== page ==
Friday, June 3, 2022

Social Support: The Key to Lasting Change


“Social Support.” This is what mental health professionals call “friends” and researchers have shown over and again the importance of social support in treating PTSD. Our therapist is part of our support team, and we have to build on this foundation. Making friends is difficult, especially if we have PTSD. So, let’s talk about it... 

Back in the day, making friends was easy. As a kid, we made friends in school or in our neighborhood, and in the military, we have our unit. Making friends gets harder as we get older. We realize that for guys, it’s weird to approach another dude and say, “want to hang out?” Women are different in this regard, but we also tend to isolate ourselves in the face of PTSD, saying things like, "I don't want to bother them with this. they have their own crap they're going through. My friends are just all so busy. I don't want them to think I'm a drama bomb." 

Real talk: if you would drop everything for a friend that is going through what you are going through, then give them the same respect to come and help you. 

Even when we know that making friends and building networks helps us recover from PTSD, it is an anxiety-inducing idea. Some people are natural extroverts (and yay for you), but normal people worry about making new friends, especially if our PTSD has poisoned our other relationships. It’s normal to worry. “What if new people learn about my PTSD and freak out? What if I have a melt-down, or if I hurt someone by accident? Maybe I’m better off protecting the world by keeping to myself because people have their own problems and they don’t need mine.” 

We hear you, friend, and want to put this into perspective. Trying to make friends is a big risk. We can be rejected, others can judge us and be crappy, and we might be terrible at making new friends—but we also know that social support is a major determining factor in our recovery from PTSD. In other words, to get better, this is a risk we need to take. 

Because this is important, we want to take you back to the Big Two questions:

(Q1) Do we believe it’s possible?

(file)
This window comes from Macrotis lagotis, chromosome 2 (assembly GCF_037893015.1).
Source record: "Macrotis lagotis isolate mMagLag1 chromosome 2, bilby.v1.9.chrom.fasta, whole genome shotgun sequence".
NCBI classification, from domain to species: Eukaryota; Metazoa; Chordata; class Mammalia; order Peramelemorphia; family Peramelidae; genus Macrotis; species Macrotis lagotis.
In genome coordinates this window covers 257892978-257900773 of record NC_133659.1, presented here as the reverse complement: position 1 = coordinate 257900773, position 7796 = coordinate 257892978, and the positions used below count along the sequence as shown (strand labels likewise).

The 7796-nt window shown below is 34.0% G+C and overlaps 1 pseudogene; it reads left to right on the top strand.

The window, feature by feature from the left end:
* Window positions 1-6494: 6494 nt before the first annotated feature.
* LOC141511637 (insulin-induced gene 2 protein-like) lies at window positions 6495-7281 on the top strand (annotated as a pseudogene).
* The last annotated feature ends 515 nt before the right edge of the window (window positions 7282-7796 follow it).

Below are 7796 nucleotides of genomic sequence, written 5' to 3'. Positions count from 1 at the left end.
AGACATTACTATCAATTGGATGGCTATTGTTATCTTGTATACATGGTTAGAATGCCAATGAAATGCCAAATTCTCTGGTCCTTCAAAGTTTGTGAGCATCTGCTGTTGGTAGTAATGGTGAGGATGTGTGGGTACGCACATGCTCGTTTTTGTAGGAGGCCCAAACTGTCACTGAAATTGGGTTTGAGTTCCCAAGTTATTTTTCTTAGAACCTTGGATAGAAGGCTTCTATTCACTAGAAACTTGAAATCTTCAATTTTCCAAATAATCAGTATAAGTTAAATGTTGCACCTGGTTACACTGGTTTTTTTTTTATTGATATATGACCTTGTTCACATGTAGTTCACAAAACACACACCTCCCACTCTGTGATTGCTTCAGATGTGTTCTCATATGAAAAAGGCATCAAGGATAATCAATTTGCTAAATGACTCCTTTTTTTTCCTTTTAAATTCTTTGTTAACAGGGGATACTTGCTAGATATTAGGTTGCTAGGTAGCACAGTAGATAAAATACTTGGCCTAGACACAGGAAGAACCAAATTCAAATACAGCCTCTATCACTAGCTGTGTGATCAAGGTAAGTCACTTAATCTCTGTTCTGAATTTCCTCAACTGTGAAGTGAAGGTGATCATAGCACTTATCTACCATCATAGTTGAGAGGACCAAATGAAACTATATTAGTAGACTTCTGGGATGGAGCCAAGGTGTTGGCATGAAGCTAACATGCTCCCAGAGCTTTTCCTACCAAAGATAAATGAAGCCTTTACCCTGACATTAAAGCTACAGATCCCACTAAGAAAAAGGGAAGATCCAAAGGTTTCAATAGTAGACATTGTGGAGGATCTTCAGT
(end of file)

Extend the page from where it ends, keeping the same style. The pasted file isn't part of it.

Do we believe it’s possible that we could get out of our comfort zone, break out of that Criterion C of avoidance, and connect with another person, either in-person or virtually? Is it possible that there is another person in this world who is not crappy? Is it possible that we can use this powerful—and proven—tool of social support to fight our PTSD symptoms? Is it possible that we deserve to be loved and cared for by others?   

Moving on to...

(Q2) “Do we want to change?” (but rephrasing it differently)

The second question can’t be, “Do we want to make friends?” Because we already know the answer: NO. With PTSD, we want to avoid other people. This is good old criterion C: avoidance. It’s like asking, “do we want to go to therapy?” Big NO.

So, we need to look at the bigger picture of Q2. Do we want to do the work it will take to recover from PTSD? Do we want to lessen our symptoms? Do we want the people we love to know that we love them? Do we want to build, and possibly rebuild, relationships?

It’s okay to be on the struggle bus about this. Going to therapy and making connections is difficult when we have PTSD, but we have to do it if we are serious about getting our lives back. 


If you believe change is possible, you want to change, and you are willing to do the work, you absolutely CAN get your life back.”

Get your copy of The Soldier's Guide to PTSDThe Soldier's Workbook

or Acknowledge & Heal, A Women's-Focused Guide to PTSD

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